Robbie Williams Review 2023 Tv Show Series Cast Crew Online
Robbie Williams isn’t wearing any trousers. Sitting cross-legged on his bed in his LA mansion, the pop star is watching his past self on a dusty laptop: a stream of behind-the-scenes archive footage that moves from the fan-frenzy of Take That to the wildly popular super-tours of his solo era to his painful departure from the heart of the zeitgeist. Why he needs to do this in his pants is unclear. Is it meant to be a metaphor for the intimate, no-holds-barred nature of this documentary series? A nod to the fact that this is Robbie: frank and unfiltered? Or maybe it’s just a sign that Williams is a natural-born exhibitionist (as if we needed another one).
Whatever the reason, the undies can’t help but underline the onanistic vibe. It is mostly Williams in the footage, the only other main character being his on-off songwriting partner Guy Chambers (who filmed most of it). And save a brief appearance from his wife, Ayda Field, there are no other talking heads either. This is Williams on Williams: a claustrophobic, navel-gazing, four-hour-long monologue delivered by Robbie past and present, outlining the depression, anxiety and addiction that accompanied his uber-stardom and has seemingly characterised his entire life.
Well, perhaps not his entire life. The documentary, which is directed by Joe Pearlman (Lewis Capaldi: How I’m feeling Now), launches into action with Take That – “The most popular British group since the Beatles!” says Cilla Black, during the initial flash of fun retro TV footage – providing no information about Williams’s childhood. Pre-Ayda, his romantic life is also mired in ambiguity: there is a lot of footage of a 2000 holiday with Geri Halliwell but it is never clear whether they are actually an item.
Instead, we get an unvarnished ride through Williams’s whiplash-inducing career. He leaves Take That furious at golden boy Gary Barlow, then goes on a year-long bender (“I was just in Groucho doing a lot of coke”). His solo comeback, in partnership with Chambers, falters initially before going stratospheric. Then he’s in superstar territory for a solid decade, before developing crippling anxiety. He stops performing, relapses hard, meets Ayda, gets clean, reunites with Take That, has kids and finally reprises his career as a still enormously successful performer.
It’s impossible not to compare Robbie Williams with the other Netflix documentary about a British icon released a few weeks ago. Born just over a year apart, Williams and David Beckham were both working-class English lads who struggled at school before becoming teenage stars and then, here at least, colossally, traumatically famous, pursued with malicious glee by a dangerously unchecked tabloid media. In their overlapping heydays, these men were the culture. In their crystallisations of late-90s Britishness, they remain powerful vectors of millennial nostalgia.
But the differences are far starker. Beckham is taciturn to the extreme; Williams is a gurning motormouth with a blisteringly quick wit (did he miss his true calling as a comedian? Discuss). Beckham is driven by an elemental love of his sport; Williams never seems to derive much joy from his music. The documentaries themselves are also worlds apart. Beckham is a PR-massaged portrait of the footballer’s legendary status and a rollickingly entertaining trip down memory lane for the nation, featuring a glut of big-name interviewees and amusing archive footage. Robbie Williams is the opposite: an oppressive, masochistic binge of past lows that shies away from its subject’s professional triumphs (this millennial will always love Rock DJ, all right?).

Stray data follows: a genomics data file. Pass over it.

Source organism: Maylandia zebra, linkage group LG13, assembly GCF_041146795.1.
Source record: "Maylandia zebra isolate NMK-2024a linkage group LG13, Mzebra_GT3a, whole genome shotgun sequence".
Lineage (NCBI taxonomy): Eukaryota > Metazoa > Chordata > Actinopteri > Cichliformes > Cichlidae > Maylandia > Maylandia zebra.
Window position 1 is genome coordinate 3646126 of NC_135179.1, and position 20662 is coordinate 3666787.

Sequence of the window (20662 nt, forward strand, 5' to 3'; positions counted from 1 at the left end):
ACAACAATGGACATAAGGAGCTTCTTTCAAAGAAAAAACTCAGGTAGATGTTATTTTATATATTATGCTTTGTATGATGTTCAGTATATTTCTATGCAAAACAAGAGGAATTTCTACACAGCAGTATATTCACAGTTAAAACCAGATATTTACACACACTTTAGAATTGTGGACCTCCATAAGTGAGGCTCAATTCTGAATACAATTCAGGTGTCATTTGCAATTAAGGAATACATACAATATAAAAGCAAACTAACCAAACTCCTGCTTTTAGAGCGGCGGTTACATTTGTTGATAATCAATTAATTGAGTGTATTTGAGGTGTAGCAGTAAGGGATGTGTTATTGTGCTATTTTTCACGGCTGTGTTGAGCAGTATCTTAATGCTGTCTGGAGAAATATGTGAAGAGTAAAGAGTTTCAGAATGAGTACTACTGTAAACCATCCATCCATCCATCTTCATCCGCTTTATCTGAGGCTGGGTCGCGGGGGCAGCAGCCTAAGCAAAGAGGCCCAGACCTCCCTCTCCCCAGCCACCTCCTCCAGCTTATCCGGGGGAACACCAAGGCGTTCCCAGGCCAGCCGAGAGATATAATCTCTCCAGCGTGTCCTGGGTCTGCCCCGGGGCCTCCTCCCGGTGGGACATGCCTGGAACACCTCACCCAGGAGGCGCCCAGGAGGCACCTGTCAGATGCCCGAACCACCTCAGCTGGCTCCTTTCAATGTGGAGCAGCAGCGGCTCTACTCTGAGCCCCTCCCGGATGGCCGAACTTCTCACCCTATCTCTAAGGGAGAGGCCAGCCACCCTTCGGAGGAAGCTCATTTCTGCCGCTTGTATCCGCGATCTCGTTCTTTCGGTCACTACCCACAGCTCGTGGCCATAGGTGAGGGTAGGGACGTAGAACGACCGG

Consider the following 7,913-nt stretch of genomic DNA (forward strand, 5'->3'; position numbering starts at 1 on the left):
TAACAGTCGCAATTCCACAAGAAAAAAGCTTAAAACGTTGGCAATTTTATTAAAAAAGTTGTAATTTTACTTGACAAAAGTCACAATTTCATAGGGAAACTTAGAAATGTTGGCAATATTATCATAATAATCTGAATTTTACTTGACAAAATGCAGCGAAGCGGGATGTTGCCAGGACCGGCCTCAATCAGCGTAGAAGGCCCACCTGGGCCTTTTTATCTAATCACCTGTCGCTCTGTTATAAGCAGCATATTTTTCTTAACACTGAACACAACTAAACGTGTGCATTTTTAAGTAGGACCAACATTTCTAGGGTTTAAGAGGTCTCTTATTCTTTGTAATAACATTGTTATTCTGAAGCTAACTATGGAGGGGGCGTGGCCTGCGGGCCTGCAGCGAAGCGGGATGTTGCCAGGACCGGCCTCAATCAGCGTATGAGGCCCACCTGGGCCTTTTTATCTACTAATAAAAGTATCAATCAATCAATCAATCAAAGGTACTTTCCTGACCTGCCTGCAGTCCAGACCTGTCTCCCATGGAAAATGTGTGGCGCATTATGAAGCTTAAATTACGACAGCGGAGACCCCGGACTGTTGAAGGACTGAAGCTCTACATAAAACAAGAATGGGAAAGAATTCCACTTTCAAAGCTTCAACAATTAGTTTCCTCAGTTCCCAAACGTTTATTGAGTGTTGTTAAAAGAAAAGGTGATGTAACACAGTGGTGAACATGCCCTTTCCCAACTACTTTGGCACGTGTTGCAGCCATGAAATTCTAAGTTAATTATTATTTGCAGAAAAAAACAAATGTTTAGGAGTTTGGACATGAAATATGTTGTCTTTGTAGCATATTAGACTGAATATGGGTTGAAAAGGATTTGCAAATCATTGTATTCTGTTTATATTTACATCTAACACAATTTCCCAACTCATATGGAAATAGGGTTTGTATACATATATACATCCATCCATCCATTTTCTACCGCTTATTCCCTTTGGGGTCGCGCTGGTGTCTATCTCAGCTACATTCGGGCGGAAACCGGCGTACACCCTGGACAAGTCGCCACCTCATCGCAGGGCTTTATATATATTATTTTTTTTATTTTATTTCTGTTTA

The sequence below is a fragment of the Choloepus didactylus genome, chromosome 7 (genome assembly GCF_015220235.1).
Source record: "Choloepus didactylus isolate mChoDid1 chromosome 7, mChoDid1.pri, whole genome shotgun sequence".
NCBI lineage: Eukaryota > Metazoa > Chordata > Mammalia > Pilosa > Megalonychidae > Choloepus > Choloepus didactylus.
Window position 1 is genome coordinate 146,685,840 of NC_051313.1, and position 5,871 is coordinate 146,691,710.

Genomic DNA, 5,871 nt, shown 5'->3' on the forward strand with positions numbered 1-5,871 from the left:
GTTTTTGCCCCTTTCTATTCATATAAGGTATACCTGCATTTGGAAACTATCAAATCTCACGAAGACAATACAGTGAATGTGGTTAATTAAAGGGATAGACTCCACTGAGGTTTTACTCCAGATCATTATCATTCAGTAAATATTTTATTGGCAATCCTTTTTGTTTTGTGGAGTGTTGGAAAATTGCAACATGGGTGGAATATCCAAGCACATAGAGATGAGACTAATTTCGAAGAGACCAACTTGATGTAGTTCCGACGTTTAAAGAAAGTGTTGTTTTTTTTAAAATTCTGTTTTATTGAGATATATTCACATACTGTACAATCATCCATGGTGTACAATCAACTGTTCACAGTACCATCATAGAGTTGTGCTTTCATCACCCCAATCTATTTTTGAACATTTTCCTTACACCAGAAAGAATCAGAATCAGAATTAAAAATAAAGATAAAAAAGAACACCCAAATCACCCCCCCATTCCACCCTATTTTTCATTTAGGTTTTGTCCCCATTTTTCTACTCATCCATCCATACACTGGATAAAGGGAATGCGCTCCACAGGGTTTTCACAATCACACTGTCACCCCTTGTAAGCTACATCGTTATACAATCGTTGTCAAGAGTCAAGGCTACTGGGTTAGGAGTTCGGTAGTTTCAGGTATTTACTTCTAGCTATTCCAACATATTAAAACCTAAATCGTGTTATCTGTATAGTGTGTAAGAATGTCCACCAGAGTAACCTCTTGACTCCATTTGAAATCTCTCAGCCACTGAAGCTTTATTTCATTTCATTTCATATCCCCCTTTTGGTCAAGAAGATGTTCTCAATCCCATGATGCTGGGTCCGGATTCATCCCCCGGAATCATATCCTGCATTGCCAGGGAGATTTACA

That might be because celebration is at odds with this on-screen misery memoir. Williams is clearly in a bad way; his on-stage panic attacks are horrific to watch. He doesn’t like his own material, craving indie cool instead of pop ubiquity (“I wanna write Karma Police, I’m writing Karma Chameleon”) and his general unhappiness often presents as belligerence, moodiness and an inclination to direct that razor-sharp tongue of his at his colleagues – and, more amusingly, the press (Journalist: “What would you be if you weren’t a musician?” Williams, utterly deadpan: “A pig farmer.”).
There is no escape route: the film suggests it was the shock of Take That’s success that triggered Williams’s trauma, but the only way back for him (and the only way to get back at Barlow, he tells his 10-year-old daughter) was even more fame and attention – and judging by the existence of this series, it still is. He also blames the intense pressure of being a solo performer on his second breakdown, but finds it impossible to share the spotlight, first with Barlow, then Chambers, whom he ditches in 2002.
It is grim viewing, yet the tone falters when we reach the release of Williams’s 2006 single Rudebox. It was derided by the press and you can see Williams remains genuinely floored by the criticism. Yet he is so hyperbolically serious about this ridiculously inane cod-rap song that the whole debacle comes across as inadvertently comic. It’s hard to know whether to laugh or cry.
Most likely, you will do neither. Fame’s psychological ill-effects are patently not funny, and Robbie Williams is more evidence that celebrity is an affliction and an addiction, which in turn leaves the series feeling like an opportunity to rubberneck at disaster. At the same time, Williams is so hard to empathise with. It turns out it’s surprisingly tricky to emotionally connect with someone when all you see is them – as this myopic documentary has proven to its own detriment.